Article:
The global Sc2.0 team has built five new synthetic yeast chromosomes, meaning that 30 percent of S.cerevisiae’s genetic material has now been swapped out for engineered replacements. This is one of several findings of a package of seven papers published March 10 as the cover story for Science.

An international team of more than 200 authors produced the latest work from the Synthetic Yeast Project (Sc2.0). By the end of this year, this international consortium hopes to have designed and built synthetic versions all 16 chromosomes – the structures that contain DNA – for S. cerevisiae.

Like computer programmers, scientists add swaths of synthetic DNA to – or remove stretches from – human, plant, bacterial or yeast chromosomes in hopes of averting disease, manufacturing medicines, or making food more nutritious. Yeast has long served as an important research model because their cells share many features with human cells, but are simpler and easier to study.

“This work sets the stage for completion of designer, synthetic genomes to address unmet needs in medicine and industry,” says Jef Boeke, the Sc2.0 project director.  “Beyond any one application, the papers confirm that newly created systems and software can answer basic questions about the nature of genetic machinery by reprogramming chromosomes in living cells.”

In March 2014, Sc2.0 successfully assembled the first synthetic yeast chromosome (synthetic chromosome 3 or synIII) comprising 272,871 base pairs, the chemical units that make up the DNA code. The new round of papers consists of an overview and five papers describing the first assembly of synthetic yeast chromosomes synII, synV, synVI, synX, and synXII. A seventh paper provides a first look at the 3D structures of synthetic chromosomes in the cell nucleus which mimic their native counterparts with remarkable fidelity.

Many technologies developed in Sc2.0 serve as the foundation for GP–write, a related initiative aiming to synthesize complete sets of human and plant chromosomes (genomes) in the next ten years. GP-write will hold its next meeting in New York City on May 9-10, 2017; please visit this site for more information.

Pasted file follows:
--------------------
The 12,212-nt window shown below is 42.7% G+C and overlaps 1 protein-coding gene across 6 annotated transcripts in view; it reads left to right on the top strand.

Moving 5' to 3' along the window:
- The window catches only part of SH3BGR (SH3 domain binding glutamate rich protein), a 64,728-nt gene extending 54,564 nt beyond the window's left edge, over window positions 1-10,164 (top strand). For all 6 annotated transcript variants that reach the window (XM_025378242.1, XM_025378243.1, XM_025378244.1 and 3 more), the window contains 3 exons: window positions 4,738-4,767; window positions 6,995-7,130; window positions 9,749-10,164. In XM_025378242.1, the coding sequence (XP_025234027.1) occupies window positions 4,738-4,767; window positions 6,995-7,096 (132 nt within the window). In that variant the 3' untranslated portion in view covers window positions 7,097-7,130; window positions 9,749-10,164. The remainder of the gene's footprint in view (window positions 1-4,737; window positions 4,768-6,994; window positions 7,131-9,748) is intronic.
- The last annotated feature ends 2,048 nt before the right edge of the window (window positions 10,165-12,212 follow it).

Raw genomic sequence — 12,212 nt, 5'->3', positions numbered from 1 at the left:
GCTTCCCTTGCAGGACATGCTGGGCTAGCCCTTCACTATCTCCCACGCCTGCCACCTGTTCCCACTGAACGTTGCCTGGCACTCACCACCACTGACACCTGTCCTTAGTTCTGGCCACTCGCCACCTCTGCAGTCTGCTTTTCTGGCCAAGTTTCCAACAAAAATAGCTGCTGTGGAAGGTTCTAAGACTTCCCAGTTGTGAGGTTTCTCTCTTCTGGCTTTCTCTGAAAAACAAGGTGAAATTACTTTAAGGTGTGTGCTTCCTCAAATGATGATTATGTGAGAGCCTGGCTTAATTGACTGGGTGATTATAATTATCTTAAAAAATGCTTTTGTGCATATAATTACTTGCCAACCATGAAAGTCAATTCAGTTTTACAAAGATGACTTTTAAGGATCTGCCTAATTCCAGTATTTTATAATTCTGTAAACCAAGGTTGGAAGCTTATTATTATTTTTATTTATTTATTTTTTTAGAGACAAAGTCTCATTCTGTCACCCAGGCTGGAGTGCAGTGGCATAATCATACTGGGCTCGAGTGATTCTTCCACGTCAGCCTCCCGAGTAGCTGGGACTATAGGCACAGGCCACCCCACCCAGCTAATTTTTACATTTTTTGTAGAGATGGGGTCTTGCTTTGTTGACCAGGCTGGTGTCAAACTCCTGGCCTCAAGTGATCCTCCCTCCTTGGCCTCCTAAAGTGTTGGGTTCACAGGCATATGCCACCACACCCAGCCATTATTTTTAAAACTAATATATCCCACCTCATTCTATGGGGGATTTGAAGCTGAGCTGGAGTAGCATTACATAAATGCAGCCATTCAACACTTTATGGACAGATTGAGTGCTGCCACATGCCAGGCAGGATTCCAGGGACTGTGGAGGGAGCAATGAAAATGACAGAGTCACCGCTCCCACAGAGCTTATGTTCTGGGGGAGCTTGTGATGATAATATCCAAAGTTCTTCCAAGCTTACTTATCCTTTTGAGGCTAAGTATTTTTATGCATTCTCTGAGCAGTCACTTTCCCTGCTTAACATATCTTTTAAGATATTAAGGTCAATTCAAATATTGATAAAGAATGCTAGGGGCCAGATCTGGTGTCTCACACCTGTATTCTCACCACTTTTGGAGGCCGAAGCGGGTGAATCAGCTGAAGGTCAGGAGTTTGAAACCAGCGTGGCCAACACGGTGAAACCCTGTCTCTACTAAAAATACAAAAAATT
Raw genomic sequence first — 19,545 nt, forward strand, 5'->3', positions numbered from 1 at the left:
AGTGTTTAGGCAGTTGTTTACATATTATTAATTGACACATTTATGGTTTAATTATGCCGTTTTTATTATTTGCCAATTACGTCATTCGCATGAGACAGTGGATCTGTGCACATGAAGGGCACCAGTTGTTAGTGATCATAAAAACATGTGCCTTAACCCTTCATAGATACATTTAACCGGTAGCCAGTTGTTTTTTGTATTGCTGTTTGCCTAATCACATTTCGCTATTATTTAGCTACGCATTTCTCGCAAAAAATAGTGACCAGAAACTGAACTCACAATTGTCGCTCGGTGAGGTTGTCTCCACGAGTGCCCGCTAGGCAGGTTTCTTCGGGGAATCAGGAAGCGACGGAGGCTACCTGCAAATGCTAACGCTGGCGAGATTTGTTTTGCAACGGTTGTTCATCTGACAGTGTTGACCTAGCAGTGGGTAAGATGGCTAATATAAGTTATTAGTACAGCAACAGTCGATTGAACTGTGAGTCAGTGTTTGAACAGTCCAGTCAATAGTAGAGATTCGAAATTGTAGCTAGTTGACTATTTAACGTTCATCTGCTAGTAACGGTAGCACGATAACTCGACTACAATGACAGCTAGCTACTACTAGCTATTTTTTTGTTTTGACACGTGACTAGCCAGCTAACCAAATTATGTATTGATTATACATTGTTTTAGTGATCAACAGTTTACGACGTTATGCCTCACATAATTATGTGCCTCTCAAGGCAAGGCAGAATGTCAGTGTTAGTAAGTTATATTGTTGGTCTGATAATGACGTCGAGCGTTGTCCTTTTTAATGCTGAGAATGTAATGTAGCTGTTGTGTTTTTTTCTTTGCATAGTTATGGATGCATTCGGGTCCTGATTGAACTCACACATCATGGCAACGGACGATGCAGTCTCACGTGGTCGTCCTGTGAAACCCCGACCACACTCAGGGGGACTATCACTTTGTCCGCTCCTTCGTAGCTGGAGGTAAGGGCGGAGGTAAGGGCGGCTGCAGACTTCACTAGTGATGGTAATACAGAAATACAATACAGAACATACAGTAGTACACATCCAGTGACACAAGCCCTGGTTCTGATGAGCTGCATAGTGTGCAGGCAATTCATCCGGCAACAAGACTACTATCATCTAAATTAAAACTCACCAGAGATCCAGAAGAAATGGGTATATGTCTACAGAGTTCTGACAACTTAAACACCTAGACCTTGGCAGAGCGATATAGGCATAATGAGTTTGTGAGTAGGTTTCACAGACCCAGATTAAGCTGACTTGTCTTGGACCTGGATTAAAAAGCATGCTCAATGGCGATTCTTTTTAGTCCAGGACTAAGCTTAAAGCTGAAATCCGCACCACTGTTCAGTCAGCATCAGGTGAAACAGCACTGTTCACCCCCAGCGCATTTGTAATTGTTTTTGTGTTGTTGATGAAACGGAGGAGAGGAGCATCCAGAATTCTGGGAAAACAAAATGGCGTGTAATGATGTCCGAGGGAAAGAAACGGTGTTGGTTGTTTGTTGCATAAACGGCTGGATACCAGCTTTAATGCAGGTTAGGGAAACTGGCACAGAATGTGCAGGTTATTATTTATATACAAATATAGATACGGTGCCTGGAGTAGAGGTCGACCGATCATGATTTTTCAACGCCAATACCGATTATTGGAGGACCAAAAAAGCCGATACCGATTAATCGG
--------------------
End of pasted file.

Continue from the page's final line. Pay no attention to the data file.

Global Production


To begin synthesizing a yeast chromosome, researchers must first plan thousands of changes, some of which empower them to move around pieces of chromosomes in a kind of fast, high-powered evolution. Other changes remove stretches of DNA code found to be unlikely to have a functional role by past efforts. The BioStudio software was developed by a team at Johns Hopkins led by Joel Bader.


With the edits made, the team starts to assemble edited, synthetic DNA sequences into ever larger chunks, which are finally introduced into yeast cells, where cellular machinery finishes building the chromosome. A major innovation captured in the current round of papers involves this last step.


Previously, researchers were required to finish building one piece of a chromosome before they could start work on the next. Sequential requirements are bottlenecks, says Boeke, which slow processes and increase cost. The current round of papers features several efforts to “parallelize” the assembly of synthetic chromosomes.

Labs around the globe each synthesized different pieces in strains of yeast that were then mated (crossed) to quickly yield thriving yeast, not just with an entire synthetic chromosome, but in some instances with more than one. Specifically, a paper led by author Leslie Mitchell, PhD, a post-doctoral fellow from Boeke’s lab at NYU Langone, described the construction of a strain containing three synthetic chromosomes.

“Steps can be accomplished at the same time in many locales and then assembled at the end, like networking laptops to create a global super computer,” says Mitchell.

Along the way, the global team honed a number of innovations and came to understand yeast biology better. A team at Tsinghua University, for instance, led an effort where six teams built in pieces synthetic chromosome XII (synXII), which was then assembled into a final molecule more than a million base pairs (a megabase) in length. This largest synthetic chromosome to date is still 1/3,000 of what would be needed to build a human genome molecule, so new techniques will be needed.